Privacy, Security and Compliance
Experian Health is highly sensitive to the many privacy issues surrounding consumer information. Among other things, Experian Health does the following:
- All data is transmitted via encrypted Web servers
- All users are required to have a business need (permissible purpose) to access the services
- All clients are screened to ensure appropriate use practices and are granted access only to the appropriate level of information
Experian Health has established procedures to comply with the following regulations:
- Gramm-Leach-Bliley Act (GLBA)
- Fair Credit Reporting Act (FCRA)
- Health Insurance Portability and Accountability Act (HIPAA)
Experian Health has a commitment to provide secure and reliable services to clients and is diligent about compliance to the HIPAA Privacy and Security regulations. The Health Insurance Portability and Accountability Act (HIPAA) of 1996 is a broad federal law enacted by Congress, in part to help protect patient privacy. The part of the law that deals with privacy is intended to do the following:
- Set limits on the use and disclosure of health information
- Establish safeguards that hospitals, physicians, health plans and clearing-houses (“covered entities”) and their business associates must have in place to protect the privacy of health information
- Hold violators accountable with civil and criminal penalties if they violate a patient’s privacy rights
As a trusted business associate with a variety of covered entities, Experian Health has implemented many safeguards, including a corporate HIPAA Security Program to effectively communicate and administer the HIPAA Privacy and Security regulations internally to associates and with business processes throughout the organization.
The HIPAA Security Program is designed to:
- Adapt and implement HIPAA Privacy and Security regulations to all areas of the organization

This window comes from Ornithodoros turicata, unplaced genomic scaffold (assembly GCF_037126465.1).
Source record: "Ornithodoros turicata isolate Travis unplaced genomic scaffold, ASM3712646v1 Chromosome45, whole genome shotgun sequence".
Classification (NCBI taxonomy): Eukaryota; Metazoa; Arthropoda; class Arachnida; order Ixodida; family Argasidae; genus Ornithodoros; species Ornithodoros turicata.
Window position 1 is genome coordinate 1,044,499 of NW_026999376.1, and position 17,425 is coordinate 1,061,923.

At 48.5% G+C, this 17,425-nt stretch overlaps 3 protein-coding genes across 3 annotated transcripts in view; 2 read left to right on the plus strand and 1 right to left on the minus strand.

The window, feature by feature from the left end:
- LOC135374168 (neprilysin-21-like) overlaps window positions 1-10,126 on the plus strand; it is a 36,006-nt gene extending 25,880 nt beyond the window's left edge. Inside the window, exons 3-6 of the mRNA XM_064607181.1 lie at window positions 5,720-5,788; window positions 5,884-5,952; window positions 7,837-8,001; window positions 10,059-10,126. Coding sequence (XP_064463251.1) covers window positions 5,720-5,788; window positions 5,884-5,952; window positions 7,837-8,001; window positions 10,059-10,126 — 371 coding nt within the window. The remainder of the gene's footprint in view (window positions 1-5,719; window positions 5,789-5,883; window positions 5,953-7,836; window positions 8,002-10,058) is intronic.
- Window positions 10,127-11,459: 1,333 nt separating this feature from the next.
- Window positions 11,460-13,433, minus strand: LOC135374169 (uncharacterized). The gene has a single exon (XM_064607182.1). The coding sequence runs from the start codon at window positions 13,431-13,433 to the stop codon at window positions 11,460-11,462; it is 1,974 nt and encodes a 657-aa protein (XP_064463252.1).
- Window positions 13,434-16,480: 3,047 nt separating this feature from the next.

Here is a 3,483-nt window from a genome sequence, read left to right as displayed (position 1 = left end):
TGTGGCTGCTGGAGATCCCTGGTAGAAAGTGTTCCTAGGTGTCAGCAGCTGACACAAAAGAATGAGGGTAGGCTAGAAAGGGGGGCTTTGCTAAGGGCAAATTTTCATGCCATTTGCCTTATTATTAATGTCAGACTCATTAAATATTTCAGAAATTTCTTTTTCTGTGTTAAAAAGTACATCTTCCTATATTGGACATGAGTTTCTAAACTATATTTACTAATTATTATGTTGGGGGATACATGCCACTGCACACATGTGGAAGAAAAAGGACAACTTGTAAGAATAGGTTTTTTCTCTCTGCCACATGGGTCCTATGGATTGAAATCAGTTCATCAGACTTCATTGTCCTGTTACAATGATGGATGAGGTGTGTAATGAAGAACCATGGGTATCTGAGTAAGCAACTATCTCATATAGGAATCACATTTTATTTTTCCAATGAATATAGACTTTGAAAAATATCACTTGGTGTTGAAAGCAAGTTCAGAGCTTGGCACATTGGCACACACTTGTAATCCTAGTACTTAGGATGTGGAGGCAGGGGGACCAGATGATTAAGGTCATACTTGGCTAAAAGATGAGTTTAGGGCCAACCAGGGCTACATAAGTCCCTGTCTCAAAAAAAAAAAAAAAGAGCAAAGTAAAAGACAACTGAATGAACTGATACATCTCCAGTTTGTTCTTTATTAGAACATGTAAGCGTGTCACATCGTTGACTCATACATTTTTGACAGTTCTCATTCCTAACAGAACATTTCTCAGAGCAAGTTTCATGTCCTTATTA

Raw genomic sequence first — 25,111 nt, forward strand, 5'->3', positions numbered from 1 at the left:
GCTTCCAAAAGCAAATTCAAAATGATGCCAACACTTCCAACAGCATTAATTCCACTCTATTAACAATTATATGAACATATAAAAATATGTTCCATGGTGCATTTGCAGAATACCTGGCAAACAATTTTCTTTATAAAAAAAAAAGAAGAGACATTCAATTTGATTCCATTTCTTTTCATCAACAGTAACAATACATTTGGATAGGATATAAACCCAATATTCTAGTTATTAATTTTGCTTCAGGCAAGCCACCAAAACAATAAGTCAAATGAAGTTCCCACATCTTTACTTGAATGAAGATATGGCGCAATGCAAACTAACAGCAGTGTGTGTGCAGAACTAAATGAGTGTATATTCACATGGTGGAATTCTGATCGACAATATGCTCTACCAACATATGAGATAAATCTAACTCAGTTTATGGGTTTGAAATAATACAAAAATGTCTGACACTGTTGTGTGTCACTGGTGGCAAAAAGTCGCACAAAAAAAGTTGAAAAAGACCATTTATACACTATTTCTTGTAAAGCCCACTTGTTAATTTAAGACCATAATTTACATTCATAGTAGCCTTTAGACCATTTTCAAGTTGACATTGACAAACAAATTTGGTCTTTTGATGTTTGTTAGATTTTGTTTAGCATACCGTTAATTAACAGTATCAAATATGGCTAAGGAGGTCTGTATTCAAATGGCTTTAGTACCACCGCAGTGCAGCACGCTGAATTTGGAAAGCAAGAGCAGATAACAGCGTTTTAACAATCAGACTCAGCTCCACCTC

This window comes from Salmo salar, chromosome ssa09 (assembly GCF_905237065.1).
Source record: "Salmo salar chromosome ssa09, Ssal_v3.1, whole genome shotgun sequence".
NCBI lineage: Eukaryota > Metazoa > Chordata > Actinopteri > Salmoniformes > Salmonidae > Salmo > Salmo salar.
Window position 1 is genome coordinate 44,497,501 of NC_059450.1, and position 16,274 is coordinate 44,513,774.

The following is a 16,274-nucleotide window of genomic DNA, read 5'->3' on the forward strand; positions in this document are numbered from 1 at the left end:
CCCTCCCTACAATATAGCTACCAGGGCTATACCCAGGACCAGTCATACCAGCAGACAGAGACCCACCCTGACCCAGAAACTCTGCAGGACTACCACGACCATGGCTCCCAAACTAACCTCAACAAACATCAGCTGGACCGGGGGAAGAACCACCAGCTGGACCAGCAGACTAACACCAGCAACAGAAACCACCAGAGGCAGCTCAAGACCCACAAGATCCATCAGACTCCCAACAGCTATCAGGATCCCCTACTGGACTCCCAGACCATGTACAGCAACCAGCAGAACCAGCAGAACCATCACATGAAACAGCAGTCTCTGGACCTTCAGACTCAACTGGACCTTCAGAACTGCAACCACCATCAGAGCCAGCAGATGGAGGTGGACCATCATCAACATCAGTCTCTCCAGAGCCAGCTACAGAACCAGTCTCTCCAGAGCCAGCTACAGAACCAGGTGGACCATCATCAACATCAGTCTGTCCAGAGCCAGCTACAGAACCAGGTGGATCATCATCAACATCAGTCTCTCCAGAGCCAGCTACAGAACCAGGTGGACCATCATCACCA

- Protect the confidentiality, integrity and availability of electronic PHI
- Use administrative, physical and technical safeguards to address reasonably anticipated threats and hazards to PHI
Final Omnibus Rule - Deadline September 23, 2014
The final omnibus rule greatly enhances a patient’s privacy protections, provides individuals new rights to their health information, and strengthens the government’s ability to enforce the law.
The changes in the final rulemaking provide the public with increased protection and control of personal health information. The HIPAA Privacy and Security Rules have focused on health care providers, health plans and other entities that process health insurance claims. The changes announced today expand many of the requirements to business associates of these entities that receive protected health information, such as contractors and subcontractors.
What to Expect: Experian Health has implemented the requirements of this ruling in the form of Risk Assessments, updated breach notification policies and process, Business Associate responsibilities and requirements and regular HIPAA training. If you have any questions related to these changes or how Experian Health can assist you in this regard, please reach out to firstname.lastname@example.org, Compliance and Privacy Officer.
To learn more about this regulation, please visit: http://www.hhs.gov/ocr/privacy/hipaa/understanding/summary/index.html and http://www.hhs.gov/ocr/privacy/hipaa/understanding/srsummary.html